I’ve been meaning to take a minute to write about the chickens.
It’s just that I don’t exactly know what to say.
In the winter, my amazing friend Paula wondered if we might want to invest in a small flock of meat-birds she was preparing to raise on her family’s farm. The plan was that we’d come out and help with some of the care and feeding, and then eventually help with the slaughter. We wanted in. Of course I was nervous about the slaughter part.
So then spring came and her little peeps arrived. She moved them out to her barn, and Z. & I went out to visit. We met the meat-birds, who Paula got me in the habit of calling “lummoxes” as they’re bred for quick growth, big size, and not especially for smarts. (You chicken-knowers may detect some ornamentals in the bunch. Don’t worry – they’re being raised to show at the fair this year, not for meat.)
We helped fill their water and mix in the oyster shell with grain, helped shoo the layers where they were supposed to go.
And then I went out one more time and did some more of the same; of course Paula’s been going out every day. And now all of a sudden tomorrow is chicken slaughter day. We’re not doing it ourselves, but are instead packing up the birds and caravaning to Morrisville where there’s a butcher who will slaughter, dress and pack the birds for us. We go back a few hours later and pick them up, all ready to go into the freezer.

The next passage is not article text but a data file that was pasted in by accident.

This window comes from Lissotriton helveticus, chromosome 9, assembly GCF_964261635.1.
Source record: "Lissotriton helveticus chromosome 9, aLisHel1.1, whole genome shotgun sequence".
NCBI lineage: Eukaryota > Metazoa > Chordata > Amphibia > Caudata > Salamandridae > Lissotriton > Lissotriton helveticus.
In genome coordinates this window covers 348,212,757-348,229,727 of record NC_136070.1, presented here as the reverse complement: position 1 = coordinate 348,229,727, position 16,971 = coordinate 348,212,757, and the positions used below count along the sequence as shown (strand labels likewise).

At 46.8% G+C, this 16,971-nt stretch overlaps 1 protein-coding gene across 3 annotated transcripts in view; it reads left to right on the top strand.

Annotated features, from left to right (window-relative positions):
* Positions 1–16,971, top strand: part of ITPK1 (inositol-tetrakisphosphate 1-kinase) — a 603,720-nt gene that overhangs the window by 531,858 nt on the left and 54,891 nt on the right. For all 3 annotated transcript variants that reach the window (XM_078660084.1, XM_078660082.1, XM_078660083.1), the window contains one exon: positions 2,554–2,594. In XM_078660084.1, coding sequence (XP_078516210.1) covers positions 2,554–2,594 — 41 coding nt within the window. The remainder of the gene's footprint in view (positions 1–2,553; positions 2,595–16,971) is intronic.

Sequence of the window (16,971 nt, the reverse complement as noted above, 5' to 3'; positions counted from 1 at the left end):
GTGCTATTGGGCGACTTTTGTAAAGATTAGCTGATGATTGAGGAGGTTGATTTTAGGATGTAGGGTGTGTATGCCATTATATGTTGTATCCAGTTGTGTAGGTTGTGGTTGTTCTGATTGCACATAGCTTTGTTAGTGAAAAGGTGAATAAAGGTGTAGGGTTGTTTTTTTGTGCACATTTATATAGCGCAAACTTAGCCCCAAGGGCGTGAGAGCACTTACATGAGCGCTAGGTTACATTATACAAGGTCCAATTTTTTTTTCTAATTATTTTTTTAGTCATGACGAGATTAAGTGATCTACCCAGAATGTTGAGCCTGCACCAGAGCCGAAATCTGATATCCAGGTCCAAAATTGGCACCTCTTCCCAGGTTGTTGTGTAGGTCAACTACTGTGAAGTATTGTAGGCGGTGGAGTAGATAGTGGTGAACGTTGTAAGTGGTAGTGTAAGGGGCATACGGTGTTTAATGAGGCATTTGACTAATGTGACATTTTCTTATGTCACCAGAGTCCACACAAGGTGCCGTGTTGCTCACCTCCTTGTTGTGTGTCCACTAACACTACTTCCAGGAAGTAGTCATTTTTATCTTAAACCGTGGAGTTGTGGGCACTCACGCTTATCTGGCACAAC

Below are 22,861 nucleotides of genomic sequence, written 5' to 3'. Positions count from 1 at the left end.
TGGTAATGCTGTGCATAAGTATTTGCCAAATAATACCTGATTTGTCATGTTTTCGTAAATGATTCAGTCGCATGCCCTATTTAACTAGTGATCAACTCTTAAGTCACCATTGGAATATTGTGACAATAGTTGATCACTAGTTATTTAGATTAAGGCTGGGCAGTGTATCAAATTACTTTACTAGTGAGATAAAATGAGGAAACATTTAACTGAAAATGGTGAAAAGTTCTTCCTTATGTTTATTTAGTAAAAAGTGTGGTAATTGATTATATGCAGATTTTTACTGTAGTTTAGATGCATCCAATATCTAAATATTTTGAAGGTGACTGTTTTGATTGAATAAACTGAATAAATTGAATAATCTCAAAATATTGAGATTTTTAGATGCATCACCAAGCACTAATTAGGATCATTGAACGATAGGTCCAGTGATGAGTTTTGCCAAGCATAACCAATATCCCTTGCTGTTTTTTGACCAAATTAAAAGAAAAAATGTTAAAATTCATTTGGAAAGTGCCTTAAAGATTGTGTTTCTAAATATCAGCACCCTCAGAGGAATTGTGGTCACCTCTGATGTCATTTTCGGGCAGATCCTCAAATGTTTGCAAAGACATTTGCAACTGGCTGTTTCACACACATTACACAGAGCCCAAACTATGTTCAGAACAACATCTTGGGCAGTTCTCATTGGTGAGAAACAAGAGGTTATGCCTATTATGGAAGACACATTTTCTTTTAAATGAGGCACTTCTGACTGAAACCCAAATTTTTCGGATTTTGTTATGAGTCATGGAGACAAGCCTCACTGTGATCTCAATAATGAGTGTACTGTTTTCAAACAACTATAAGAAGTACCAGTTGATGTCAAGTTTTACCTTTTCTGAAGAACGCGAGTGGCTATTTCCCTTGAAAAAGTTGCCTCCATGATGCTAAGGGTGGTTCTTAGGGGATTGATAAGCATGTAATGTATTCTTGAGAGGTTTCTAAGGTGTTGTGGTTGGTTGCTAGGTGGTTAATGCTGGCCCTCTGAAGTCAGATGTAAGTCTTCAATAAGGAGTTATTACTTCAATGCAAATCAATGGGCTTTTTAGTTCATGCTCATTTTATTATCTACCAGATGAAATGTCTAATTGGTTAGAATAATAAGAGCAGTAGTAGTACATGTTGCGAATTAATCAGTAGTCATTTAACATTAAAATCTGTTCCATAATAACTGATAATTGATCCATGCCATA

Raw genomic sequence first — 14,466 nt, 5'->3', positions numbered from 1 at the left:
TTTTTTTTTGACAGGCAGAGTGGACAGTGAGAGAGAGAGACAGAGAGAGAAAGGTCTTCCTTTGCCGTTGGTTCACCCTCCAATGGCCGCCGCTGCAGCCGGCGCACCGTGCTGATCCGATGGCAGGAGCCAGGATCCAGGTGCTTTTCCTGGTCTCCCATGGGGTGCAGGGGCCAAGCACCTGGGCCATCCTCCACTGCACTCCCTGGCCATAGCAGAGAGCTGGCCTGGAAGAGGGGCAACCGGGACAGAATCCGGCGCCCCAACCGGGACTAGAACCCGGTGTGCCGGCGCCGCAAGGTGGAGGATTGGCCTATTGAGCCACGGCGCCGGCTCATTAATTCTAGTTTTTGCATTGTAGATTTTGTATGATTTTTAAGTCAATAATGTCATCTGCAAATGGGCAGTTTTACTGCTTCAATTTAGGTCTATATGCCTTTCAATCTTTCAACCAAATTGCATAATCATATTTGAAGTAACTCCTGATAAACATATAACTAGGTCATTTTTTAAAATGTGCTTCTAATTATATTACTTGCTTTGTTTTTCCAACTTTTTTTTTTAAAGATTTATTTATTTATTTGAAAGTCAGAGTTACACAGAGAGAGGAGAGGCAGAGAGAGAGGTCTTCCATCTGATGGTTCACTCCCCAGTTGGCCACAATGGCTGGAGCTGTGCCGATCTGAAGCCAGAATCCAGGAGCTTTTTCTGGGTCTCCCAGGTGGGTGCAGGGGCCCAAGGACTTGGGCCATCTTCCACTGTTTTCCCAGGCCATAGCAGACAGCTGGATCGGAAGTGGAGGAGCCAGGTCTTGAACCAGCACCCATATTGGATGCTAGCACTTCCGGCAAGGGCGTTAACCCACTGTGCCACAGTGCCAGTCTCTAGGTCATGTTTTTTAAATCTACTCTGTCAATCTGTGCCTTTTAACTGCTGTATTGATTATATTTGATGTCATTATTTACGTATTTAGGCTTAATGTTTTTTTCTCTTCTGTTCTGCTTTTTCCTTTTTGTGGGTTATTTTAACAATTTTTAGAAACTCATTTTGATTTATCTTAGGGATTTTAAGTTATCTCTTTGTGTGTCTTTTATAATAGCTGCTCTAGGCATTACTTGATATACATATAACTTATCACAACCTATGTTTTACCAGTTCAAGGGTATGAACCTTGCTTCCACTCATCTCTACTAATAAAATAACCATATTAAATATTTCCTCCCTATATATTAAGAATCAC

I’ve talked to the boys extensively about this venture, about how animals should be treated well even if they’re going to be eaten. How we as a family try to make sure that the animals we eat had good lives and were treated well, and that getting to know our food is part of that.
I would have thought that Z., who is younger and so very sweet, would have been especially traumatized. But it’s his brother who’s taking it hard, refusing to go along for the trip. And who has announced that he won’t even look at the birds if he has to be in the car with them. I think Z. is okay because he knows we’ll be going to Applecheek Farm and Bee’s Knees and he probably suspects there will be juice boxes and treats involved. He’s definitely right.
I’m looking at that picture of the bird in the grass, thinking about how right now as I’m listening to the crickets chirp it’s having its last night as a living being. If I’m going to keep eating animals, I have to be okay with that. Am I? It’s hard to say for sure. I’d like to be able to smugly congratulate myself, knowing that my freezer’s about to be filled with animals who lived a good and dignified life, and weren’t treated horribly and then stuck in a warehouse freezer. I know this is better. And I know that this ambiguity is appropriate.
And now I just hope we get through tomorrow.